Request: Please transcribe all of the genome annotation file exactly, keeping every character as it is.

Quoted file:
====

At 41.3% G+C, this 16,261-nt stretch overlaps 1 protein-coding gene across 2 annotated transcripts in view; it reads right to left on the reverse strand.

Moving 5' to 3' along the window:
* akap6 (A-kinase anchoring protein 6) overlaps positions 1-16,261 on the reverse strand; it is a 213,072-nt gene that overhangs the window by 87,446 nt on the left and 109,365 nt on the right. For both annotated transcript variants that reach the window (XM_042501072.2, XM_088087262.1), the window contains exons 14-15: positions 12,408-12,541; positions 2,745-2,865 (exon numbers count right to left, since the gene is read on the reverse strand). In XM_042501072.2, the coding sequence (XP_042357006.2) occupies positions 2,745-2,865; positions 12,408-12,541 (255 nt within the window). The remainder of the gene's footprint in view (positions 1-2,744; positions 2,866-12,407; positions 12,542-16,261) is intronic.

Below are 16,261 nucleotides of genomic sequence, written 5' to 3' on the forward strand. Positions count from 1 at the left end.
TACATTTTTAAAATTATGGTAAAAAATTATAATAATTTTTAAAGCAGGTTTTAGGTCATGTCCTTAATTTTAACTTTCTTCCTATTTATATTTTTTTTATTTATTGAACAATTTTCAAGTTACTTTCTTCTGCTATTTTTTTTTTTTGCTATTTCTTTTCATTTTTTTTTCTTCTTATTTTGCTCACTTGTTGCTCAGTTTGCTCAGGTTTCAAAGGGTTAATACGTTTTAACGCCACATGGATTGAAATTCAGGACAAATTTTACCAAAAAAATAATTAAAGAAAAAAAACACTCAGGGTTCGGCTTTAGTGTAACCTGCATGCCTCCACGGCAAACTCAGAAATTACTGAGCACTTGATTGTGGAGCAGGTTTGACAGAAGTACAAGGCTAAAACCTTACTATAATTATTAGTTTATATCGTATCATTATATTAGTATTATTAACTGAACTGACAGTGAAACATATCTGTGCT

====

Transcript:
At 41.3% G+C, this 16,261-nt stretch overlaps 1 protein-coding gene across 2 annotated transcripts in view; it reads right to left on the reverse strand.

Moving 5' to 3' along the window:
* akap6 (A-kinase anchoring protein 6) overlaps positions 1-16,261 on the reverse strand; it is a 213,072-nt gene that overhangs the window by 87,446 nt on the left and 109,365 nt on the right. For both annotated transcript variants that reach the window (XM_042501072.2, XM_088087262.1), the window contains exons 14-15: positions 12,408-12,541; positions 2,745-2,865 (exon numbers count right to left, since the gene is read on the reverse strand). In XM_042501072.2, the coding sequence (XP_042357006.2) occupies positions 2,745-2,865; positions 12,408-12,541 (255 nt within the window). The remainder of the gene's footprint in view (positions 1-2,744; positions 2,866-12,407; positions 12,542-16,261) is intronic.

Below are 16,261 nucleotides of genomic sequence, written 5' to 3' on the forward strand. Positions count from 1 at the left end.
TACATTTTTAAAATTATGGTAAAAAATTATAATAATTTTTAAAGCAGGTTTTAGGTCATGTCCTTAATTTTAACTTTCTTCCTATTTATATTTTTTTTATTTATTGAACAATTTTCAAGTTACTTTCTTCTGCTATTTTTTTTTTTTGCTATTTCTTTTCATTTTTTTTTCTTCTTATTTTGCTCACTTGTTGCTCAGTTTGCTCAGGTTTCAAAGGGTTAATACGTTTTAACGCCACATGGATTGAAATTCAGGACAAATTTTACCAAAAAAATAATTAAAGAAAAAAAACACTCAGGGTTCGGCTTTAGTGTAACCTGCATGCCTCCACGGCAAACTCAGAAATTACTGAGCACTTGATTGTGGAGCAGGTTTGACAGAAGTACAAGGCTAAAACCTTACTATAATTATTAGTTTATATCGTATCATTATATTAGTATTATTAACTGAACTGACAGTGAAACATATCTGTGCT